The Performer could be a fantastic primary or secondary spec for any character. With the ability to be a strong social character and fighter both, there’s almost no combination of other specs that wouldn’t work well with the Performer. With Agility being a strong characteristic for any Performer, even without piloting, Ranged (Light) or Ranged (Heavy) being career sills, the Performer can be naturally proficient with any sort of firearms or inside any cockpit. Couple that with Melee and Coordination as staples of the specialization, and you can couple the Performer with any combat-focused specialization. Combine a Performer with any of the Hired Gun or Assassin specs and you can have a character adept in creatively taking out threats of all forms. A combination with any of the Soldier specs from Age of Rebellion would allow a Performer to create diversions and handle themselves in any fight in the war against the Empire.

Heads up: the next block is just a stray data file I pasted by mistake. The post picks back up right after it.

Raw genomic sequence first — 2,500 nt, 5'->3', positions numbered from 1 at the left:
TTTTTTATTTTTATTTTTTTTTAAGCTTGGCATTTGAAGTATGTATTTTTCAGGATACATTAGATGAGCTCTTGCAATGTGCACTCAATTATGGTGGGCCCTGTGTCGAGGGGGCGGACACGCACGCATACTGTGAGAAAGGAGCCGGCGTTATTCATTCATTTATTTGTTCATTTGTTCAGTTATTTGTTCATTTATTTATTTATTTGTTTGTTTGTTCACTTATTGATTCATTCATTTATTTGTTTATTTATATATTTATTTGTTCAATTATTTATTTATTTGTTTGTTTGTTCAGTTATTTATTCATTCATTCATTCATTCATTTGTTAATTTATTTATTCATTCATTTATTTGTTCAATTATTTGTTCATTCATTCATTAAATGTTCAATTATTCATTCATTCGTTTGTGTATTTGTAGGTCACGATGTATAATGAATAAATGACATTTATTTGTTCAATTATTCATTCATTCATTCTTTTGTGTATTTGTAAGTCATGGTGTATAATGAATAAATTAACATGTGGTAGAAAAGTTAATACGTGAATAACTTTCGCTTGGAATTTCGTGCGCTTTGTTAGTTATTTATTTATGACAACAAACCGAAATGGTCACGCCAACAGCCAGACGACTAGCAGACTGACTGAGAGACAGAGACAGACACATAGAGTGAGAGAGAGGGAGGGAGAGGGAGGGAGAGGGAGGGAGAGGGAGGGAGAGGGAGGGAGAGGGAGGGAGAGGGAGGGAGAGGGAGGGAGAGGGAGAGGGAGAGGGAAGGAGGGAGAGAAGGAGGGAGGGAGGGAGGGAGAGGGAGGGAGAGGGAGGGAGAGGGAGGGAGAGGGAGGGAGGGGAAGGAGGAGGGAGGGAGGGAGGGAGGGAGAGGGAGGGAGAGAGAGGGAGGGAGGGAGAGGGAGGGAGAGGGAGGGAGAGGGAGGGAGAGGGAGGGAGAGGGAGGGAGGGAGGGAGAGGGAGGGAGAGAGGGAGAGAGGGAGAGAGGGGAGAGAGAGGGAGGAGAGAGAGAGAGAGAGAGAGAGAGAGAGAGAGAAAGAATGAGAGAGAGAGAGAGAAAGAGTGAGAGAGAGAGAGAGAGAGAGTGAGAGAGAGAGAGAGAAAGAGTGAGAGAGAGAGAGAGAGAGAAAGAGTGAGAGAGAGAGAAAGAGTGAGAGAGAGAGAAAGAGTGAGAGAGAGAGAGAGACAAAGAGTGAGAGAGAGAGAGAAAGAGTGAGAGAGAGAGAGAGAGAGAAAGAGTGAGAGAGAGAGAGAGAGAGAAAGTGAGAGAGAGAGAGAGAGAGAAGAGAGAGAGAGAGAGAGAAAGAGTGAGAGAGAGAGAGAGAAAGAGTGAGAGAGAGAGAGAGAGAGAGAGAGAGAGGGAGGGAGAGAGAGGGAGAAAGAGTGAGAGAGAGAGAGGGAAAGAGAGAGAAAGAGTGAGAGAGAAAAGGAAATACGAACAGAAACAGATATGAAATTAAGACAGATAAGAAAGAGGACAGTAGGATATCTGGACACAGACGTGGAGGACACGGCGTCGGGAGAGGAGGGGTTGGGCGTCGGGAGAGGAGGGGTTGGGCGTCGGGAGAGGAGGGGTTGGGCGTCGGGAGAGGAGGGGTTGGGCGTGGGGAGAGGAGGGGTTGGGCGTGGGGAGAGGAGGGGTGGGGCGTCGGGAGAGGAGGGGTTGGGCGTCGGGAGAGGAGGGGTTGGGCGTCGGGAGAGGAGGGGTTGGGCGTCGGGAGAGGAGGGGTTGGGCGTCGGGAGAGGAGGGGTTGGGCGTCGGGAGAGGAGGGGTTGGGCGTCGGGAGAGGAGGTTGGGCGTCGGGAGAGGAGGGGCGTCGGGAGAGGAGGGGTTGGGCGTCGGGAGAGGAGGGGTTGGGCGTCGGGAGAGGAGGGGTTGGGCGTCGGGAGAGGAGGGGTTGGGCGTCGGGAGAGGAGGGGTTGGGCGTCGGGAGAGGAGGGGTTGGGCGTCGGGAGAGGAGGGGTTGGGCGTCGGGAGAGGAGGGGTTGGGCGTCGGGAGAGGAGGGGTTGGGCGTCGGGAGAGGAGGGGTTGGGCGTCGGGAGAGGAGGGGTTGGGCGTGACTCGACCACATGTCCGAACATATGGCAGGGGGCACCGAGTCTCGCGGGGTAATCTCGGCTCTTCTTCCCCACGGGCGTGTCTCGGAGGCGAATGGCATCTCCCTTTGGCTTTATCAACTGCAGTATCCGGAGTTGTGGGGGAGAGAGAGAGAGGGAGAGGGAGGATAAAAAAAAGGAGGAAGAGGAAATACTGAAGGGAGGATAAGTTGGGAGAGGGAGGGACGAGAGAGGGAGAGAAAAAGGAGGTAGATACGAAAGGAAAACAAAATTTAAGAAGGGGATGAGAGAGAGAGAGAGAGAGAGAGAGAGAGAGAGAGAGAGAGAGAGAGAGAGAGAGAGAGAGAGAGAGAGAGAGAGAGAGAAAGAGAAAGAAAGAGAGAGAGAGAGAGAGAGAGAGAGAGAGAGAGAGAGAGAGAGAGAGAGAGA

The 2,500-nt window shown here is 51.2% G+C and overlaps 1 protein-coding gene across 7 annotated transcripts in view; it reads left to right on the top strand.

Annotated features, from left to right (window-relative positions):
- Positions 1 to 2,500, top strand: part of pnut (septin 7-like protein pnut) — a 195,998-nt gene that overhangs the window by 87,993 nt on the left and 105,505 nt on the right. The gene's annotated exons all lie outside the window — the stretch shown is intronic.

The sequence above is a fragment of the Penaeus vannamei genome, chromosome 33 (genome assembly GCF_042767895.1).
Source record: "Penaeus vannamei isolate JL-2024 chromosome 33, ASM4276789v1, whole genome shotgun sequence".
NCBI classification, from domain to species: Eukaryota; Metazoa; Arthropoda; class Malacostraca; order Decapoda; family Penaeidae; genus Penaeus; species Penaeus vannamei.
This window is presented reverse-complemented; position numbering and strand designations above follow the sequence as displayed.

Combining with your favorite Force and Destiny specialization and you can have a Force-sensitive PC that do all the acrobatics you’ve seen any Jedi do in the movies.  What if your Performer was once a magician, but was really secretly using the Force to perform his tricks?  With the Force being mythical after the fall of the Jedi, that’s something that could be interesting to play around with… a Force-sensitive in exile hiding his status with his act.

You could also couple the Performer with the Smuggler careers to create a fantastic character than can talk their way out of any situation and talk themselves into places they normally can’t get into. A Charmer or Gambler could be one of the most fantastic social characters to play when combined with a Performer by creating distractions, taunting, and misdirecting his enemies. Combine a Performer with a Spy, and you could have a covert operative who can use his Charm and performance skills to get into secure areas, and not simply sneaking around. A high Agility for a Performer could make the PC naturally good at Stealth as well for this combination.